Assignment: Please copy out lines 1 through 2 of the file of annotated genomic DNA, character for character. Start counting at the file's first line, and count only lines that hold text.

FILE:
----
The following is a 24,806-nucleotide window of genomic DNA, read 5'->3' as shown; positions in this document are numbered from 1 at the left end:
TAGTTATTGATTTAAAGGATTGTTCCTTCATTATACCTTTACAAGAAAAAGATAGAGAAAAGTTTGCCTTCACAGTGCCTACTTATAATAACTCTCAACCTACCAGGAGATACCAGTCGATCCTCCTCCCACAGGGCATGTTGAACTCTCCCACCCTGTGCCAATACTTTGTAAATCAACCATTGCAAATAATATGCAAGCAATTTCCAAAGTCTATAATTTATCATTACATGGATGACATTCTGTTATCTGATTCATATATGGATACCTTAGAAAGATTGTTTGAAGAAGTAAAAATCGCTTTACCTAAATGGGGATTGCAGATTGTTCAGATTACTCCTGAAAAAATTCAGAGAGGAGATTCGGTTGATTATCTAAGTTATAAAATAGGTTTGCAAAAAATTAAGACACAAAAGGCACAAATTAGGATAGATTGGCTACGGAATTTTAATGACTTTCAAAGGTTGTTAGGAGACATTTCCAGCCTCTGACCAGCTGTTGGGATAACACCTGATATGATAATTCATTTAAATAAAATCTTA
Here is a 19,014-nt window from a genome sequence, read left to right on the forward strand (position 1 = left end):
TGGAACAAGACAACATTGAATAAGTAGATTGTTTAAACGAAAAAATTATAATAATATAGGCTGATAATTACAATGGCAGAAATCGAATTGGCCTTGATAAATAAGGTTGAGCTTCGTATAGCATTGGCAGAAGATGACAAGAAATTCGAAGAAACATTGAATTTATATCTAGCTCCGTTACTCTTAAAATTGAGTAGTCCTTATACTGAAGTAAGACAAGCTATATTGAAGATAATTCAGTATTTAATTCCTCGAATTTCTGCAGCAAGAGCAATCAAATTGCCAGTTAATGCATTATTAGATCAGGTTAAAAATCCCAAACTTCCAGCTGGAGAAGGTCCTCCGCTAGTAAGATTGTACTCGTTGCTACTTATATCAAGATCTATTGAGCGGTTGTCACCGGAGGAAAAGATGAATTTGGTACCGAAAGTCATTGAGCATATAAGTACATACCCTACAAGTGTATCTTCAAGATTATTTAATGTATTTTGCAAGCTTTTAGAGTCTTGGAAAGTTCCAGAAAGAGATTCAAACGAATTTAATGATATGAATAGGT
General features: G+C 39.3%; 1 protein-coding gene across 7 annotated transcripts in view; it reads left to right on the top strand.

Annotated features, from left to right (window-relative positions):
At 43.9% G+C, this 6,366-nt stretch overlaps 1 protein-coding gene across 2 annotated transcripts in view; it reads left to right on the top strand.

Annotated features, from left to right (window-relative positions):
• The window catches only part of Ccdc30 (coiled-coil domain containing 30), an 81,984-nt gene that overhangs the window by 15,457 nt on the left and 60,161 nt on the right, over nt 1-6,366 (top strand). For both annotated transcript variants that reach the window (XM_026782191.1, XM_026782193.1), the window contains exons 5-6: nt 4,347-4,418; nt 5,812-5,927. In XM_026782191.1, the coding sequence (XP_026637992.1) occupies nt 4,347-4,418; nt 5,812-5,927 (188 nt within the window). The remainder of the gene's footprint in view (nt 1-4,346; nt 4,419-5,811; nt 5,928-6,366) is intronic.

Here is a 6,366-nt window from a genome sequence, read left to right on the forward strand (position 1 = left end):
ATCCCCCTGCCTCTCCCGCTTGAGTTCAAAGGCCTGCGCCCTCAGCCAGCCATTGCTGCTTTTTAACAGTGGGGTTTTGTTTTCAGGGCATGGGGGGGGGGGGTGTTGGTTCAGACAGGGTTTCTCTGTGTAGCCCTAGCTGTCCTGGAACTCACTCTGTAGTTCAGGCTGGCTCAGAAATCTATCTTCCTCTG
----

The following is a 24,806-nucleotide window of genomic DNA, read 5'->3' as shown; positions in this document are numbered from 1 at the left end:
TAGTTATTGATTTAAAGGATTGTTCCTTCATTATACCTTTACAAGAAAAAGATAGAGAAAAGTTTGCCTTCACAGTGCCTACTTATAATAACTCTCAACCTACCAGGAGATACCAGTCGATCCTCCTCCCACAGGGCATGTTGAACTCTCCCACCCTGTGCCAATACTTTGTAAATCAACCATTGCAAATAATATGCAAGCAATTTCCAAAGTCTATAATTTATCATTACATGGATGACATTCTGTTATCTGATTCATATATGGATACCTTAGAAAGATTGTTTGAAGAAGTAAAAATCGCTTTACCTAAATGGGGATTGCAGATTGTTCAGATTACTCCTGAAAAAATTCAGAGAGGAGATTCGGTTGATTATCTAAGTTATAAAATAGGTTTGCAAAAAATTAAGACACAAAAGGCACAAATTAGGATAGATTGGCTACGGAATTTTAATGACTTTCAAAGGTTGTTAGGAGACATTTCCAGCCTCTGACCAGCTGTTGGGATAACACCTGATATGATAATTCATTTAAATAAAATCTTA